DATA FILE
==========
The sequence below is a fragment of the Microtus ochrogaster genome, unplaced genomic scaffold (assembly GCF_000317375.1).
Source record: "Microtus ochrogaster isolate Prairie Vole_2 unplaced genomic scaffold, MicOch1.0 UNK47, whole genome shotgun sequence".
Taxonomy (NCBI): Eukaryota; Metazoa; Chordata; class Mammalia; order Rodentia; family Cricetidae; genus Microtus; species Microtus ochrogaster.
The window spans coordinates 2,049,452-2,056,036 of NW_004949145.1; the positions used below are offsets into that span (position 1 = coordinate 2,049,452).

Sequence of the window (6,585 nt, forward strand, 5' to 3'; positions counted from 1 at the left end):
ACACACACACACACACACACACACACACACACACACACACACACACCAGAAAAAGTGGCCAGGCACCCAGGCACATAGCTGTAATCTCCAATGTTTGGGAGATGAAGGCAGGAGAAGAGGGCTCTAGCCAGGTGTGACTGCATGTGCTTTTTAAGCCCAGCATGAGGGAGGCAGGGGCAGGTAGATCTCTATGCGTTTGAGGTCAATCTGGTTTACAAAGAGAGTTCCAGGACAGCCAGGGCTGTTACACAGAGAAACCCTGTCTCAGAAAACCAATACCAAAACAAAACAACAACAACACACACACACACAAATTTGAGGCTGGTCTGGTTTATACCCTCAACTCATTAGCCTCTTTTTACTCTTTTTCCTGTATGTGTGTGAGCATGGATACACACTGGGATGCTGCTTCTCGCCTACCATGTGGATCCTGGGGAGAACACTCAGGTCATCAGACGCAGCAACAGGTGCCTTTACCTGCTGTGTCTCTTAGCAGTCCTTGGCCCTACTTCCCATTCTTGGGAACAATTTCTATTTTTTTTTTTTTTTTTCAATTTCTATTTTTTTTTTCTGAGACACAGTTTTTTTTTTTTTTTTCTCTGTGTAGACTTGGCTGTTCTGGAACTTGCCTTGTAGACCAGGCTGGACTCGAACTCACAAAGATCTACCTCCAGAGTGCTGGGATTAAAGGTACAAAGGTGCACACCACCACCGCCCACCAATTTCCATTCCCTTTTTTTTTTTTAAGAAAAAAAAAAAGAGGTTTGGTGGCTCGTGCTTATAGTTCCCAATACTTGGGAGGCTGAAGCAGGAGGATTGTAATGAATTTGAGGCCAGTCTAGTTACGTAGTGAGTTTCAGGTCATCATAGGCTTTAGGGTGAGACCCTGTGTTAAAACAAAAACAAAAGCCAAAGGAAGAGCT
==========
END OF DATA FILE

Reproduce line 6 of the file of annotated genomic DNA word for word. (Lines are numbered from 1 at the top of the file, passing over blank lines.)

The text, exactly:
ACACACACACACACACACACACACACACACACACACACACACACACCAGAAAAAGTGGCCAGGCACCCAGGCACATAGCTGTAATCTCCAATGTTTGGGAGATGAAGGCAGGAGAAGAGGGCTCTAGCCAGGTGTGACTGCATGTGCTTTTTAAGCCCAGCATGAGGGAGGCAGGGGCAGGTAGATCTCTATGCGTTTGAGGTCAATCTGGTTTACAAAGAGAGTTCCAGGACAGCCAGGGCTGTTACACAGAGAAACCCTGTCTCAGAAAACCAATACCAAAACAAAACAACAACAACACACACACACACAAATTTGAGGCTGGTCTGGTTTATACCCTCAACTCATTAGCCTCTTTTTACTCTTTTTCCTGTATGTGTGTGAGCATGGATACACACTGGGATGCTGCTTCTCGCCTACCATGTGGATCCTGGGGAGAACACTCAGGTCATCAGACGCAGCAACAGGTGCCTTTACCTGCTGTGTCTCTTAGCAGTCCTTGGCCCTACTTCCCATTCTTGGGAACAATTTCTATTTTTTTTTTTTTTTTTCAATTTCTATTTTTTTTTTCTGAGACACAGTTTTTTTTTTTTTTTTCTCTGTGTAGACTTGGCTGTTCTGGAACTTGCCTTGTAGACCAGGCTGGACTCGAACTCACAAAGATCTACCTCCAGAGTGCTGGGATTAAAGGTACAAAGGTGCACACCACCACCGCCCACCAATTTCCATTCCCTTTTTTTTTTTTAAGAAAAAAAAAAAGAGGTTTGGTGGCTCGTGCTTATAGTTCCCAATACTTGGGAGGCTGAAGCAGGAGGATTGTAATGAATTTGAGGCCAGTCTAGTTACGTAGTGAGTTTCAGGTCATCATAGGCTTTAGGGTGAGACCCTGTGTTAAAACAAAAACAAAAGCCAAAGGAAGAGCT